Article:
This is a race more of less between two albums: One great and daring, one mediocre and safe. So if the conversation here was related to an institution with any standard for greatness, this might not be such a tough call, but since this is the Grammys, bastion for all that is “pretty okay,” it’s harder to say who will receive the honor. Beyoncé’s surprise-released set seemingly isn’t all that different a candidate from Frank Ocean’s sinewy nü-R&B effort Channel Orange, which lost in this category a few years ago. But not inconsequentially, Beyoncé did basically reinvent both the roll-out strategy for a pop album and expand its borders into a full-blown multimedia experience, its iTunes drop packaged with a music video for each of its songs. Then again, increased real estate in the pop-culture discourse has its drawbacks, with right-wing talking heads like Mike Huckabee spouting off about her music being “mental poison” because she has the audacity to extend her narrative focus to strippers and backseat boofing.
It’s doubtful that there are too many folks who think like this even within a body as conservative in its own way as NARAS, but it’s conceivable that there could be just enough of a contingent to balk at the frank feminine sexuality on Beyoncé to spike Sam Smith’s chances. The openly gay British crooner has been on just-this-side-of-Adele-ing the world all year long, and receiving Album of the Year would consummate that. Smith’s sexuality is anything but explicit, so in that sense he’s the more palatable choice. The only problem is that Smith, as a vocalist, is no Adele, and In the Lonely Hour is no 21, and the vast majority of it is composed of intimate, cry-in-the-corner songs about very personal relationship issues that don’t have the kind of robustness, or pedigree, Grammy typically likes to champion.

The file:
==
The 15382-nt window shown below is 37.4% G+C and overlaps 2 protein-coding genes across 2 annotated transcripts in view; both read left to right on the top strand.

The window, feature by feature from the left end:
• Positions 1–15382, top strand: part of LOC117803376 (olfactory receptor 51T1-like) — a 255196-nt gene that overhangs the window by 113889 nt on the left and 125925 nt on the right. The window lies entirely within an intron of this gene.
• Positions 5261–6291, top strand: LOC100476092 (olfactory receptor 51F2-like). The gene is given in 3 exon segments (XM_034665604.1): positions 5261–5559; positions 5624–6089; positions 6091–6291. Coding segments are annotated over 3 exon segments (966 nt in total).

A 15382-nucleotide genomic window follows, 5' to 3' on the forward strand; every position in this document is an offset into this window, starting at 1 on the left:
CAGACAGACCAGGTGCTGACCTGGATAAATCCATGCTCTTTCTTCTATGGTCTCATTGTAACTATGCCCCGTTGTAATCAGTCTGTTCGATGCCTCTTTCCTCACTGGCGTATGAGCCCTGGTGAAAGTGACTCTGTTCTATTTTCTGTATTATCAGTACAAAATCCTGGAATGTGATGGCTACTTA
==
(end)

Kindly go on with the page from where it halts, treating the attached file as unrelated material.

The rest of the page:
On the other side of the divide are a couple dark horses and one album we can probably discount altogether. The latter is Pharrell’s G I R L, which in the first quarter of last year might’ve seemed like a heavy-hitter, with an early round of enthusiastic praise from critics and decent sales. But it’s safe to figure Grammy voters got love for the Pharrelaissance out of their system with “Get Lucky” last year; G I R L represents a lot of variations on the singer-producer’s unique pop formula, but even more sugary and high-calorie than the Daft Punk hit, save for when he’s indulging oddball experiments definitely too weird for voters. That leaves Beck’s Morning Phase and Ed Sheeran’s X, both with their share of support on the pundit and personal fronts. A Beck win would probably be precipitated by the Mumford & Sons one a few years ago, and the trend of neo-folky-Americana-but-not-really that swept the nation around the same time. Morning Phase is a considerably smarter, defter album than any that movement produced, but is still a long shot here. Like Daft Punk’s Random Access Memories last year, Beyoncé is a popular, industry-shaping album from a prestige act, and while it doesn’t have a single the size of “Get Lucky” (or “Stay with Me”) to boost its profile, Bey doesn’t really need one.
Will Win: Beyoncé, Beyoncé
Should Win: Beyoncé, Beyoncé